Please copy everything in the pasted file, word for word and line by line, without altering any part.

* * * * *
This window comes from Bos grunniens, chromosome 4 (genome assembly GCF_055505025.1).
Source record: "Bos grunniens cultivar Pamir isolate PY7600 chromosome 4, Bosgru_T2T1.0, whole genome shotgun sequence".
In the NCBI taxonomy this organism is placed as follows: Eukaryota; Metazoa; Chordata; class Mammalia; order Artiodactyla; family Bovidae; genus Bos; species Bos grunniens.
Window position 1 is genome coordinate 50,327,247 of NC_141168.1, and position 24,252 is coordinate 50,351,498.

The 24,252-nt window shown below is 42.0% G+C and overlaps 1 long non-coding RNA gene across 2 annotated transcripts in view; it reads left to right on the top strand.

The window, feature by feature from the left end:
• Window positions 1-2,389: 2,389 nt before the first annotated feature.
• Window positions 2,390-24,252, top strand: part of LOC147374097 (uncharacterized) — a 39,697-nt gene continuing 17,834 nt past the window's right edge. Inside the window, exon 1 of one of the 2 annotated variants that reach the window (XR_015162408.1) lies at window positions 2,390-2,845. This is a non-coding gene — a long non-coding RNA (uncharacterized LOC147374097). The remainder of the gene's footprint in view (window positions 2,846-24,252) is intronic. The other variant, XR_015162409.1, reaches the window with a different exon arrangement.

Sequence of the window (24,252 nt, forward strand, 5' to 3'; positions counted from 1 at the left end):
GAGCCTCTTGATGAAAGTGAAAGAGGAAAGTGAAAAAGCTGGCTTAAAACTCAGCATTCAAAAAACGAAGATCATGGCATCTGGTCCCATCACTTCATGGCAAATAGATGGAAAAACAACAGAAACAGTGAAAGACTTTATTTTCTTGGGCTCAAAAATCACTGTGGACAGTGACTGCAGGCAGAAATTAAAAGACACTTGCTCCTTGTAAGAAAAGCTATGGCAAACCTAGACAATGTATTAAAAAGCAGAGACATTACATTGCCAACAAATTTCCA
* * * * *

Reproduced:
This window comes from Bos grunniens, chromosome 4 (genome assembly GCF_055505025.1).
Source record: "Bos grunniens cultivar Pamir isolate PY7600 chromosome 4, Bosgru_T2T1.0, whole genome shotgun sequence".
In the NCBI taxonomy this organism is placed as follows: Eukaryota; Metazoa; Chordata; class Mammalia; order Artiodactyla; family Bovidae; genus Bos; species Bos grunniens.
Window position 1 is genome coordinate 50,327,247 of NC_141168.1, and position 24,252 is coordinate 50,351,498.

The 24,252-nt window shown below is 42.0% G+C and overlaps 1 long non-coding RNA gene across 2 annotated transcripts in view; it reads left to right on the top strand.

The window, feature by feature from the left end:
• Window positions 1-2,389: 2,389 nt before the first annotated feature.
• Window positions 2,390-24,252, top strand: part of LOC147374097 (uncharacterized) — a 39,697-nt gene continuing 17,834 nt past the window's right edge. Inside the window, exon 1 of one of the 2 annotated variants that reach the window (XR_015162408.1) lies at window positions 2,390-2,845. This is a non-coding gene — a long non-coding RNA (uncharacterized LOC147374097). The remainder of the gene's footprint in view (window positions 2,846-24,252) is intronic. The other variant, XR_015162409.1, reaches the window with a different exon arrangement.

Sequence of the window (24,252 nt, forward strand, 5' to 3'; positions counted from 1 at the left end):
GAGCCTCTTGATGAAAGTGAAAGAGGAAAGTGAAAAAGCTGGCTTAAAACTCAGCATTCAAAAAACGAAGATCATGGCATCTGGTCCCATCACTTCATGGCAAATAGATGGAAAAACAACAGAAACAGTGAAAGACTTTATTTTCTTGGGCTCAAAAATCACTGTGGACAGTGACTGCAGGCAGAAATTAAAAGACACTTGCTCCTTGTAAGAAAAGCTATGGCAAACCTAGACAATGTATTAAAAAGCAGAGACATTACATTGCCAACAAATTTCCA